I sketched a possible view in which both moral values and duties have ontological grounding in the world. I won't repeat the theory here, but I will note that NREN meets the criteria for an adequate moral theory.

Moral Values and Duties
Objectivity: On NREN, goodness and badness objectively exist when certain good-and-bad-making properties exist, like suffering and happiness (much like colors exist when certain color-making properties exist, like reflected light particles.) These properties exist independently of people's opinions. Moral reasons for action exist objectively. I developed this idea more robustly in my opening case.

Epistemic Access: We come to know of goodness and badness (and thus rightness and wrongness) through moral intuition.

Normativity: On NREN, duty arises upon recognition of goodness or badness. I describe this in more detail in my opening case.

Authority: In practice, these moral reasons for action take precedent over practical reasons. They are "weighty."

Categoricity: These reasons are accessible by and applicable to all moral agents, even if they have contrary desires (I differentiated between practical reasons and moral reasons in my opening case.)

If NREN is possible, then the contention implicit in P1 of the moral argument is wrong. Scotty hasn't yet provided any real substantive challenges to the possibility of NREN, so we have good grounds for rejecting P1. Extend Argument.

Conclusion

Implicit in P1 of the moral argument is the contention that AFM is impossible. Scotty must meet this burden of proof by supporting and defending a positive argument against the possibility of AFM. So far, he hasn't been able to do this. Further, I've gone the extra mile and sketched a possible ethical theory that grounds objective moral values and duties. Because AFM is possible, as I've argued, we can reject P1.

P1 is negated and the resolution is affirmed.

(PS: I'd like to call attention to the frequent grammatical mistakes in Scotty's opening case. In some places, these mistakes clouded his intended meaning, rendering it nearly incomprehensible. Also, the quality of many of his sources is suspect. Among them are two creationist websites, one of which brings us to a 404 error. Another is an irrelevant blog post about atheism and religion as they relate to politics and secularism.)

References:
[1] http://www.iep.utm.edu...
[2] Wes Morriston, God and the Ontological Foundation of Morality
ScottyDouglas

Con

I'd like to thank Philosobot for the debate.

I. Problem?
(1) Theism can provide a foundation for morality. (Theistic morality is possible)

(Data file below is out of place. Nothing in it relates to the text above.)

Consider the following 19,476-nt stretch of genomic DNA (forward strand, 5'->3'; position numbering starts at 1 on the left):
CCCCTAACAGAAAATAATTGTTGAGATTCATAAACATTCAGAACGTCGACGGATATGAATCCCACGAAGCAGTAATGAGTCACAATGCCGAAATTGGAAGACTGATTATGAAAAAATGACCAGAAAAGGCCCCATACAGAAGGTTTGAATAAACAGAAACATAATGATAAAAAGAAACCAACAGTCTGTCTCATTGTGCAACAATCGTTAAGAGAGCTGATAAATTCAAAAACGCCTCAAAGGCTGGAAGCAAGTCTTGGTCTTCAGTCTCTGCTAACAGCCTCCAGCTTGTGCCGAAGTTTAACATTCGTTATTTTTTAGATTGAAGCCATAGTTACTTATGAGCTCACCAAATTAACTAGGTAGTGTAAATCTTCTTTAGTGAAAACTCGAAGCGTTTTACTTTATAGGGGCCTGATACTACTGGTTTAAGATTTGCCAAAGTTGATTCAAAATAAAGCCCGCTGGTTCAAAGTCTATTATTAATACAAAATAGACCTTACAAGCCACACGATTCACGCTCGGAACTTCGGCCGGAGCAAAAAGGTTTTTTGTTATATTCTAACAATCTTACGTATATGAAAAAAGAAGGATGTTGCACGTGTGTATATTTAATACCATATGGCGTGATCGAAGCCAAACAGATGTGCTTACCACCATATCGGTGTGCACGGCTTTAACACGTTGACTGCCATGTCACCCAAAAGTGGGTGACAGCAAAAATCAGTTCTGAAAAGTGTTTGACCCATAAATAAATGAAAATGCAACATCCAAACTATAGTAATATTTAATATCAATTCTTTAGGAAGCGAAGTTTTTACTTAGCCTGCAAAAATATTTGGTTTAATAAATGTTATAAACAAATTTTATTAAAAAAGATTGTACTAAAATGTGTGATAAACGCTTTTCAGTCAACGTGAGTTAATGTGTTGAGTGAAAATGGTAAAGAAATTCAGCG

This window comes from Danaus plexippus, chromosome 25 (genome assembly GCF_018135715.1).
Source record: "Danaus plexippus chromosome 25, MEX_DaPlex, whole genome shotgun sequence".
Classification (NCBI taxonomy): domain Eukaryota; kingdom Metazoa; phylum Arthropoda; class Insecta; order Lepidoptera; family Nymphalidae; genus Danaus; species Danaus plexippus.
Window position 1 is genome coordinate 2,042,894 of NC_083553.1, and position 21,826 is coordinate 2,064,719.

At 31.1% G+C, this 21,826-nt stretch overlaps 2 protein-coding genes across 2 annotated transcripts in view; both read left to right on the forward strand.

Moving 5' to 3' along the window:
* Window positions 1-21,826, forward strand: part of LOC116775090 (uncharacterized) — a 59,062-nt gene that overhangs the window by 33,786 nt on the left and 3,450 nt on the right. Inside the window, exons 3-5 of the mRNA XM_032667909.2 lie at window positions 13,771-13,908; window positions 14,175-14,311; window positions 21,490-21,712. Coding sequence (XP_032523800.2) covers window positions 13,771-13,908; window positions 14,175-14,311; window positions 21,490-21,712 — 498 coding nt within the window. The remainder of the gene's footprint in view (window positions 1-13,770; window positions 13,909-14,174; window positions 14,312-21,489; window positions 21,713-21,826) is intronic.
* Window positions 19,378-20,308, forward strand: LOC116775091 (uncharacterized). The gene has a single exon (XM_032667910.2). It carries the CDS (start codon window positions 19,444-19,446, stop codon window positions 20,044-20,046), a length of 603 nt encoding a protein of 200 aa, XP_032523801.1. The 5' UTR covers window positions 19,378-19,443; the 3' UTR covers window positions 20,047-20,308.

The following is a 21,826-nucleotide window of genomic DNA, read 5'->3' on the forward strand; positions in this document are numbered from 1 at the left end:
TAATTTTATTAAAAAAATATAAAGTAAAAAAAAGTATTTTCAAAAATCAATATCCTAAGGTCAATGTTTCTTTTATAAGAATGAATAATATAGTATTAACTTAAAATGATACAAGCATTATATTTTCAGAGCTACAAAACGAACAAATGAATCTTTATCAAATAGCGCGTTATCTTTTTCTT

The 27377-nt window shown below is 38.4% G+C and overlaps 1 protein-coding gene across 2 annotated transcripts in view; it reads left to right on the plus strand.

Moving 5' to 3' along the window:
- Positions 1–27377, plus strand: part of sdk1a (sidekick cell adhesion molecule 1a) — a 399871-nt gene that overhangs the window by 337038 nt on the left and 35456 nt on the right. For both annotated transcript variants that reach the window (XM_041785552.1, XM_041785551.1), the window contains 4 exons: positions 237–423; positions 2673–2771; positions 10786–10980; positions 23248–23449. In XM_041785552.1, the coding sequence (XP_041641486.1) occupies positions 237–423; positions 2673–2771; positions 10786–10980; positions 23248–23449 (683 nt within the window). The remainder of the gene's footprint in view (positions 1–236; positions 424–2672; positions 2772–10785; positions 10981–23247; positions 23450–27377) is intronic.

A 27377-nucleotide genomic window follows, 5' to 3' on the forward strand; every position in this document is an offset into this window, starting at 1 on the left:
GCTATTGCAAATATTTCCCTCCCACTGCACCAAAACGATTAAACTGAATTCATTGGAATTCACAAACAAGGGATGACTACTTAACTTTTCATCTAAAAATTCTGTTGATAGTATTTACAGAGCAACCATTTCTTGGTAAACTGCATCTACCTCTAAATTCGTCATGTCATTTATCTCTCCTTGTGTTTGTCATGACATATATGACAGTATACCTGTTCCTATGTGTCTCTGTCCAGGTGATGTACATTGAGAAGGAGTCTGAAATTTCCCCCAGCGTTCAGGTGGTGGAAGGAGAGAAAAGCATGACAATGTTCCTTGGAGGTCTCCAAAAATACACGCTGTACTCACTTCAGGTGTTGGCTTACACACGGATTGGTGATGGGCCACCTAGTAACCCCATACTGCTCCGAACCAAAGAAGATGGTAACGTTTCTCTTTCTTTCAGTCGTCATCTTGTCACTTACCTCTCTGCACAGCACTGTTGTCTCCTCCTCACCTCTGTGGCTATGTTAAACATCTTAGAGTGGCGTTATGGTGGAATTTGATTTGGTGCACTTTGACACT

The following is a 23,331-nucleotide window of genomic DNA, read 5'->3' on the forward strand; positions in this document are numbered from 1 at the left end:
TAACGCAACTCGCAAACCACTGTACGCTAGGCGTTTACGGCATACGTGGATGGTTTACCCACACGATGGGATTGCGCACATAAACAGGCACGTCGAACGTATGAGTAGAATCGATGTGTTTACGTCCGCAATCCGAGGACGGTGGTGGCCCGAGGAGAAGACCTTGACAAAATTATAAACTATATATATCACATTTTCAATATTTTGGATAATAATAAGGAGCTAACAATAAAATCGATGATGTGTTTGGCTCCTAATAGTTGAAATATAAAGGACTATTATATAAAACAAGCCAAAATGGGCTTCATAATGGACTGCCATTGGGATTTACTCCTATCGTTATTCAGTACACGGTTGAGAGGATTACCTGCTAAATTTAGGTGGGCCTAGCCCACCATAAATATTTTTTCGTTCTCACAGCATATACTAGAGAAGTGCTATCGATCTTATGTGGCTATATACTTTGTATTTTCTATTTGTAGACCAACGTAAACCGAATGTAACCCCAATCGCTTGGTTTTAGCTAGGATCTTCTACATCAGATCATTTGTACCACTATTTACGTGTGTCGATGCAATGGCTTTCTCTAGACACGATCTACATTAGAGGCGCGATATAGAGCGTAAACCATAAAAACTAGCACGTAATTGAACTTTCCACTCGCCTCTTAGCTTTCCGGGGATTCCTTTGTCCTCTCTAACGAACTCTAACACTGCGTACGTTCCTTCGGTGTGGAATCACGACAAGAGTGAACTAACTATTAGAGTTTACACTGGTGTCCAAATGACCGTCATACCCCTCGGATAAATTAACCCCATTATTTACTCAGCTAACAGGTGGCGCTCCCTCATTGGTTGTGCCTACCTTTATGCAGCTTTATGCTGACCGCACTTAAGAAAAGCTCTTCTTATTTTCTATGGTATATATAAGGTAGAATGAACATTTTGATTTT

(2) AFM cannot provide a foundation for morality. (Non-theistic morality is impossible.)

[/]To support P1 of the Moral Argument is that God is necessary for OM. [/]
I agree here but my opponent has confused my stance and maybe that is my fault.

I agree with it to some extent. I avoid simple good/evil dichotomies. I think there are some things where are always objectively wrong, things like murder, assault, abuse or otherwise in direct violation of the golden rule. I also maintain that some things can be objectively considered good. I selected subjective because between the extremes (good and evil), I find there is a third area where things are highly subjective and determined by personal morality. In this area are things like theft, which in some circumstances is, though not good, is also not evil. A persons motivations and circumstances are relevant and the determination of good and evil is down to personal preference and is thus subjective. So where do we get that objective good and evil from? I suggest it stems from our creator which is God.

At any rate, you have just defined "AFM" as the reduction or reducing of suffering. And yet there are people who believe that in some circumstances making someone suffer is in fact a good thing. And clearly some people do not strive to reduce suffering; there are plenty of murderers, rapists, and thieves, as well as those who voluntary increase their own suffering for the sake of reducing others.

If we can fully interpret morality and it is objective, then it shouldn't matter how our brains came to be the way they are nor should we be viewing it differently; If God is not the cause then what is? What makes an act "good" or reducing suffering doesn't depend on the particular discussion its ingrained.

Say if you say, I propose x as an objective definition of good then it is your subjective view of what objective good is. The same for any individual proposing a, b, or c, as an objective definition of good. ALL we can do is to try to recognise IF anything seems to be objectively good or bad to a degree where the doubt upon not being so is negligible, e.g. it is objectively bad to torture children for gratuitous fun.

II. Epistemological Argument for Ontological Grounding

1. Atheist Friendly Morality